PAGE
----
Climate change poses existential challenges to our societies. Public authorities are on the front line of meeting people’s needs for protection. However, the superimposition of climatic hazards is forcing national and European decision-makers to rethink their approaches to civil security and defence with an emphasis on local and international solidarity. This is a necessary change if we are to respond to the crises of today and tomorrow.
By Geoffrey Comte
Although France has a great diversity of landscapes and climates, its regions are not all equally vulnerable to climate change. This natural richness brings with it a wide range of hazards from mainland France to the French overseas territories, requiring the implementation of both national and local adaptation policies. In February, the Australian company XDI, a leader in climate risk analysis, published a global ranking of the regions whose buildings and infrastructures are most exposed to extreme events. It revealed that eight French regions were among the most vulnerable 10%, including Hauts-de-France, Occitanie, and Provence-Alpes-Côte d’Azur.1 France has just experienced one of the most intense summers in its history, with heat peaks of over 40 degrees. In 2022, 72,000 hectares of forest were burned. The South of the country turned into an inferno. These same fires are now gradually climbing northwards. By 2050, half of the forests and moors in mainland France will be exposed to a high level of fire hazards.2 Marine submersion and erosion jointly threaten the coasts from Dunkirk to Le Havre. French Guiana, Réunion, Guadeloupe, and Martinique are overexposed to cyclones and fires. According to IPCC projections, temperatures in France are set to rise by an average between +0.6 °C and +1.3 °C by 2025, compared with the reference period between 1976 and 2005.3 This increase suggests that there will be considerable pressure on the capacity of civil protection services, whose response conditions have already been disrupted by the pandemic and recent climatic events.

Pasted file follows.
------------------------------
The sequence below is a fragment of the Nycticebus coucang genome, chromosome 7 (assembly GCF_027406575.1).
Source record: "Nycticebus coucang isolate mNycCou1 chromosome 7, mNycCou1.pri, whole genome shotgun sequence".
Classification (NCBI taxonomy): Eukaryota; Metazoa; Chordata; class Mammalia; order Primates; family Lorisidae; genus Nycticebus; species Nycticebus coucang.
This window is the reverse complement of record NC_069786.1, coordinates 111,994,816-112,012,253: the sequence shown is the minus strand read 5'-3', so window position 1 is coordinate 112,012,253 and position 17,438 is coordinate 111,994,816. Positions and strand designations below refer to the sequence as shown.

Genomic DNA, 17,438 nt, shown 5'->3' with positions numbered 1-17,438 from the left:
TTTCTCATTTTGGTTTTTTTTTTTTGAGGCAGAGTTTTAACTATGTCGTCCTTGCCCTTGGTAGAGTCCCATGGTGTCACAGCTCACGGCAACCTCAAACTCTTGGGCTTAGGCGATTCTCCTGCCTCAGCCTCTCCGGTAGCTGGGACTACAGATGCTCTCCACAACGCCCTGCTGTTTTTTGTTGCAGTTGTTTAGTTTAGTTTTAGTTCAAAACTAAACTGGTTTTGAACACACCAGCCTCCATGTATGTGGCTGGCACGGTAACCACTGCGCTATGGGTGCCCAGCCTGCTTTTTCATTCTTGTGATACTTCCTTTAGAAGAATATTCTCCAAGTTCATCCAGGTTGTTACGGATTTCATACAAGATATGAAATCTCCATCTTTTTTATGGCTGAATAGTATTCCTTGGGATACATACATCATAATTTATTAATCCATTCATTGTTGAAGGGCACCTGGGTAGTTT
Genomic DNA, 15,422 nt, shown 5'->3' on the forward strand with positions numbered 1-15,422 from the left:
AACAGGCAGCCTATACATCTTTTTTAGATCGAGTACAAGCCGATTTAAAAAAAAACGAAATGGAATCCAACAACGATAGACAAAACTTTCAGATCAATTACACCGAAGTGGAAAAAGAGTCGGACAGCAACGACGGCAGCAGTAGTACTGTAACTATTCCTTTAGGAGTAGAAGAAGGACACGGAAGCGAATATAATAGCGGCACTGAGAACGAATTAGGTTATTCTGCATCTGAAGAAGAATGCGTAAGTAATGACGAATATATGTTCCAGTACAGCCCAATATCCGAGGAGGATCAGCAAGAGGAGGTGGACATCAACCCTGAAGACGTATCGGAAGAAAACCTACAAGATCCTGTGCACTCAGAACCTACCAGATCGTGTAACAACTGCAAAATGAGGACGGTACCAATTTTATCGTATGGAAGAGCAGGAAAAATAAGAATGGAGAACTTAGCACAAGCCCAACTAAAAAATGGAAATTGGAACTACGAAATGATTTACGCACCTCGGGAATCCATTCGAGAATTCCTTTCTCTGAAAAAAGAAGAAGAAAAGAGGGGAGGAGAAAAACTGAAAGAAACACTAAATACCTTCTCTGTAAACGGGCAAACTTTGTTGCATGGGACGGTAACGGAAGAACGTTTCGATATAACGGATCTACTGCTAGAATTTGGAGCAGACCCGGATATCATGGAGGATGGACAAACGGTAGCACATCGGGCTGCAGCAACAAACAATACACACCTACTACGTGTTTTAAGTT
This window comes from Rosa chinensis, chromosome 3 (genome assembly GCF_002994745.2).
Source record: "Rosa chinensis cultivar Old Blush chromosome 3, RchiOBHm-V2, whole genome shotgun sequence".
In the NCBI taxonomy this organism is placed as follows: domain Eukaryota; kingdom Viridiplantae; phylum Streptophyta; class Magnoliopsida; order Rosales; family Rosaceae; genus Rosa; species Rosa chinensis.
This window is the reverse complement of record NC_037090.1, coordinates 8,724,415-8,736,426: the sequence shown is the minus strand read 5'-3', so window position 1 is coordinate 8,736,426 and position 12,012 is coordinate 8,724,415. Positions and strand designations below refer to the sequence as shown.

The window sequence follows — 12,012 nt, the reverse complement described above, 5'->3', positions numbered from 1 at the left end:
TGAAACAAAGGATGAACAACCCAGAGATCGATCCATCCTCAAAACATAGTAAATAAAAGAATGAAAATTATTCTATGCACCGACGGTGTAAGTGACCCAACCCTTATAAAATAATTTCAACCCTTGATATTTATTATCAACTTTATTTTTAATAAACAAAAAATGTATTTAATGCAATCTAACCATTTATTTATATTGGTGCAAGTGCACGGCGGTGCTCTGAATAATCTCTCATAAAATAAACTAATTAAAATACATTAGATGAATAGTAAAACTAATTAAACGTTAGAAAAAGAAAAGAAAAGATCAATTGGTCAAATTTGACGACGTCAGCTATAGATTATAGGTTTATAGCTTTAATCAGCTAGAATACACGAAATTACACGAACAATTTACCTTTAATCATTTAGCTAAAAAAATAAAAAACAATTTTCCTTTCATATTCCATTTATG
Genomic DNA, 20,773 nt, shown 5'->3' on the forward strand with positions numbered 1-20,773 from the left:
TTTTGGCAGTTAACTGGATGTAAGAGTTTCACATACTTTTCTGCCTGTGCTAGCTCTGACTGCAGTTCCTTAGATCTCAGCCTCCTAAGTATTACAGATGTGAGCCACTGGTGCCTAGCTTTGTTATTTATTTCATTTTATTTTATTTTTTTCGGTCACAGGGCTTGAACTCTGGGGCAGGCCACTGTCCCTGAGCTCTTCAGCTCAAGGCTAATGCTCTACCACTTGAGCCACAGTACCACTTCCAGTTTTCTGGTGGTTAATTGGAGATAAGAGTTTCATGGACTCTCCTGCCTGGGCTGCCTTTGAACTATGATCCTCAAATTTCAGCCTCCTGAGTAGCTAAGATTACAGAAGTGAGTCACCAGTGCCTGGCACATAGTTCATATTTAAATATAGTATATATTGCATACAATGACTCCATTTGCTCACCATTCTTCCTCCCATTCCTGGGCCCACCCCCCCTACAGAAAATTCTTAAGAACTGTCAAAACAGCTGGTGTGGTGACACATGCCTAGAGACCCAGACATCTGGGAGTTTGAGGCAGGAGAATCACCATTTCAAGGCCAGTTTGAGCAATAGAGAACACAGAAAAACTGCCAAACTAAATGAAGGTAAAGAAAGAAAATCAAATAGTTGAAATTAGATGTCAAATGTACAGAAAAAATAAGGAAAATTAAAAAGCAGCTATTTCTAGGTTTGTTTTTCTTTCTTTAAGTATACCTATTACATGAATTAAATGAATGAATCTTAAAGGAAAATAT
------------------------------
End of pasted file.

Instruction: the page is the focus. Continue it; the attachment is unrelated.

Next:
The state and local authorities are on the front lines of emergency management, adaptation, and the reduction of the effects of climate disruption. Their actions respond to the imperatives of risk anticipation through modelling and prospecting; prevention in order to limit the vulnerability of people, infrastructures, and ecosystems; and crisis management by orchestrating intervention methods and rescue systems. The national ecosystem of players is particularly dense, ranging from mayors to bodies specialising in climate challenges, such as ADEME and Météo-France. Local authorities coordinate their actions through planning instruments such as the Schémas de Cohérence Territoriale (SCOT) at the multi-communal level and the Schémas Régionaux d’Aménagement et de Développement Durable du Territoire (SRADDET) at the regional level.
In France, civil protection personnel were at the strength of 252,700 in 2021, including 41,800 professional firefighters, 197,800 volunteers, and 13,200 military personnel. However, the simultaneity of crises has revealed that both equipment and manpower are inadequate. In June 2023, the Ministry of Interior published a report on adapting civil protection to the challenges of climate change by 2050. To combat fire, the ministry wants to decompartmentalise skills by creating a general interministerial strategy guide, as well as boosting the number of volunteers during the summer months. The worsening fire hazard prompted the government to increase both equipment and the number of personnel in 2023, with an 11% increase from the previous year. As far as flooding is concerned, the plan provides for the creation of a database to be shared by all crisis management stakeholders. The Ministry of the Interior plans to « join a solidarity network (at European level) for heavy CBRN operational resources in order to pool costs. »4 It is also calling for the creation of a « Civil Security ‘Innovation Lab’ that will initiate research and development into innovations and new technologies (e.g. development of exoskeletons, links with connected cities, etc.) », as well as for recourse to the private sector to work on “on a tool to acculturate the population to risks, and to anticipate them using new technologies.. »5